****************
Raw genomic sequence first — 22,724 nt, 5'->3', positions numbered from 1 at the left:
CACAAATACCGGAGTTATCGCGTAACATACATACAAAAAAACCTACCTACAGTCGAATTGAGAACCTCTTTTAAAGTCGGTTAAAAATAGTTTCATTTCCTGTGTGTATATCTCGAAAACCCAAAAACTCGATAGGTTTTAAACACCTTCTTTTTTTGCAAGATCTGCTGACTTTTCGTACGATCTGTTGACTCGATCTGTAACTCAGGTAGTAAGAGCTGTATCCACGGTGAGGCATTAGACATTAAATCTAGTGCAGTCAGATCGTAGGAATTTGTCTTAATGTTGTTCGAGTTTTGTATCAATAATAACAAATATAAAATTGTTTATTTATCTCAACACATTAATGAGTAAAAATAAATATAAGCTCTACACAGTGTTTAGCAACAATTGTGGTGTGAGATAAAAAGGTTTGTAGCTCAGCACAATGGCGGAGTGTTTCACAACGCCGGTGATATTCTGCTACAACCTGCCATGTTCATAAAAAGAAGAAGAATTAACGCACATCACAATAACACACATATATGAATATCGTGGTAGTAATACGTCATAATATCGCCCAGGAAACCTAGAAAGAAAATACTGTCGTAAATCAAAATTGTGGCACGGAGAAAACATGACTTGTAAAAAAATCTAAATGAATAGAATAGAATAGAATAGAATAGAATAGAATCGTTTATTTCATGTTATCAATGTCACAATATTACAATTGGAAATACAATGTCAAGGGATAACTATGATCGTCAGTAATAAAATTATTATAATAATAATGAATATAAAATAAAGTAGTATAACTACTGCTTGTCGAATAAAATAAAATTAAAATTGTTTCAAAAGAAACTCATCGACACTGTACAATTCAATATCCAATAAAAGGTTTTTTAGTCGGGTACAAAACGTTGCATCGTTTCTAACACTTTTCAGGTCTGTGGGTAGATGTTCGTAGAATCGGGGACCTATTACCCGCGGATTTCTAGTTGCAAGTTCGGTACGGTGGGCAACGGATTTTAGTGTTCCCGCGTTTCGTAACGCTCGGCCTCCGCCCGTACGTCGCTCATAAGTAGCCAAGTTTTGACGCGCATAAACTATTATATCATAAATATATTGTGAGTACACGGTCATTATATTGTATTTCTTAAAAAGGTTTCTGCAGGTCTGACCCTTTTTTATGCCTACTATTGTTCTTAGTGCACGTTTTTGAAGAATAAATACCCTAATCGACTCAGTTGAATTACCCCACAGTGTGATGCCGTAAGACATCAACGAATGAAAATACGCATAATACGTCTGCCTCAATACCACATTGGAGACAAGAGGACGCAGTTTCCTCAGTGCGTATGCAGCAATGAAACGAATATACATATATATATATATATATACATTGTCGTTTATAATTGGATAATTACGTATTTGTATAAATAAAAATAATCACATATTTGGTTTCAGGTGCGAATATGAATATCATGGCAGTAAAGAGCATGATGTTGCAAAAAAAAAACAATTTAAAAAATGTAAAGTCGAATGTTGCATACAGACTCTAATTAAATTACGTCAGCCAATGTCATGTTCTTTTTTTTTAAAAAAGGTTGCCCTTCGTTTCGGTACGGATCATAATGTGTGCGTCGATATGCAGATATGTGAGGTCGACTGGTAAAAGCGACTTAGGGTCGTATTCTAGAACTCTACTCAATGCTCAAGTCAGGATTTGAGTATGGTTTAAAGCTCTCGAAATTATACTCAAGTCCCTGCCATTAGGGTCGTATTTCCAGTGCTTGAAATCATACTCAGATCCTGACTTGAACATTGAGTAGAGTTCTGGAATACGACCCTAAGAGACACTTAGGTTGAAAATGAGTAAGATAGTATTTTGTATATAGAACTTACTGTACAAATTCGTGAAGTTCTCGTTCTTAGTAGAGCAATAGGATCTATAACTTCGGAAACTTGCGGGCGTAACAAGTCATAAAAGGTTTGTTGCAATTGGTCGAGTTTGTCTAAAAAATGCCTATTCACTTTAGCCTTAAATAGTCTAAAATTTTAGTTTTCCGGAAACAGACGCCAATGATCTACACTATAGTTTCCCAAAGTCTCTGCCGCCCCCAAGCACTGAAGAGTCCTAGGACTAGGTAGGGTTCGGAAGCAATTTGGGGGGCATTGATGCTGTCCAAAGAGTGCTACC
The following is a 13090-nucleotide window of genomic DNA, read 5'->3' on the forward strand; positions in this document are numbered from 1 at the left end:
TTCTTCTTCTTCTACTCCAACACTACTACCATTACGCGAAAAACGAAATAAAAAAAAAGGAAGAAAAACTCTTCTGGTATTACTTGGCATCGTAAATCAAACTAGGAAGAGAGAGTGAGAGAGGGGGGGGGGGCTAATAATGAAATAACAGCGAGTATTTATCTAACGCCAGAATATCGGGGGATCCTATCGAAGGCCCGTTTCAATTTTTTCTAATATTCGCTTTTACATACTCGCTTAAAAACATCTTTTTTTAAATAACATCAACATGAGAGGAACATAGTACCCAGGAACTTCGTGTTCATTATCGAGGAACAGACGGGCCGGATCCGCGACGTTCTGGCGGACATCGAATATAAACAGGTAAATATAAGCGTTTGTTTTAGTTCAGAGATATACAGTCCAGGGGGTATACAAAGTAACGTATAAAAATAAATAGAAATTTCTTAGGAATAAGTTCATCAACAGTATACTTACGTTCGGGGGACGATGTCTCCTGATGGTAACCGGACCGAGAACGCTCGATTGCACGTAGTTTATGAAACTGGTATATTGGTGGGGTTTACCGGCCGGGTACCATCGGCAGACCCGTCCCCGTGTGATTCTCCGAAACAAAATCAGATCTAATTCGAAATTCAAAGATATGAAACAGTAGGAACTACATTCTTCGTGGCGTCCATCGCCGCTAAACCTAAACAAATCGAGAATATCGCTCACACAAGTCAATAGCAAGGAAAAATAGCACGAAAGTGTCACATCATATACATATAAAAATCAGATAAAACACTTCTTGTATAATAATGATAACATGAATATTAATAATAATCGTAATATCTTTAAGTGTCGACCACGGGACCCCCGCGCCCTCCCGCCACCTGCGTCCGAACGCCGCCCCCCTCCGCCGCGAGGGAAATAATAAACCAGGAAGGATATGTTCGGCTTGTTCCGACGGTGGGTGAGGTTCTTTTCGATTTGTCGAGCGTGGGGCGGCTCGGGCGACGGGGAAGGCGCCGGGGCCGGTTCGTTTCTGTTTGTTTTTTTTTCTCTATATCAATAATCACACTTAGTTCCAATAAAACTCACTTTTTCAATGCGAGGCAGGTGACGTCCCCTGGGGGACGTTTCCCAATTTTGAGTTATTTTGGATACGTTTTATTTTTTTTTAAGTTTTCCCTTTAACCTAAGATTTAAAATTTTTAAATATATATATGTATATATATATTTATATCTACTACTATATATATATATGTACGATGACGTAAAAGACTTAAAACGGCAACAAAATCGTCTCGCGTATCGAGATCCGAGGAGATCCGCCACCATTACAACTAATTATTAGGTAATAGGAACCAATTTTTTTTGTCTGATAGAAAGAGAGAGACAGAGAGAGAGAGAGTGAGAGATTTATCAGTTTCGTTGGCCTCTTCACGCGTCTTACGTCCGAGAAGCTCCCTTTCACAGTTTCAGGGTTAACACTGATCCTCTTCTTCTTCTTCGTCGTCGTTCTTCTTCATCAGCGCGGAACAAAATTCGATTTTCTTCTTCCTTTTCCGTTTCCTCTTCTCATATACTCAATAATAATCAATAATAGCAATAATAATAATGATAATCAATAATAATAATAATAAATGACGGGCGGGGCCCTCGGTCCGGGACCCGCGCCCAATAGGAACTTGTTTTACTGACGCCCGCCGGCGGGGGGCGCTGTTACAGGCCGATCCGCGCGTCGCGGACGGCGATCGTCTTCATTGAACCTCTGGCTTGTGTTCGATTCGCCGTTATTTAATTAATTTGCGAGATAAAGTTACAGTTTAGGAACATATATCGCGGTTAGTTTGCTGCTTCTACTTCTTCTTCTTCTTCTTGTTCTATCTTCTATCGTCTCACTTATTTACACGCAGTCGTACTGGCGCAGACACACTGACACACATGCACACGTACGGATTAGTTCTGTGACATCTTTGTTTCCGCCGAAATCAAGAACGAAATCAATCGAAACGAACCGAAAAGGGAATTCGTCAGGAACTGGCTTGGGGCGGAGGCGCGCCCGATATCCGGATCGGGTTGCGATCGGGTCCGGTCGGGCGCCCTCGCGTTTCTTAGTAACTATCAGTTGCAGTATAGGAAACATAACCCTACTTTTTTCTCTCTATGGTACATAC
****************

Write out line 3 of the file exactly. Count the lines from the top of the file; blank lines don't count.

The following is a 13090-nucleotide window of genomic DNA, read 5'->3' on the forward strand; positions in this document are numbered from 1 at the left end: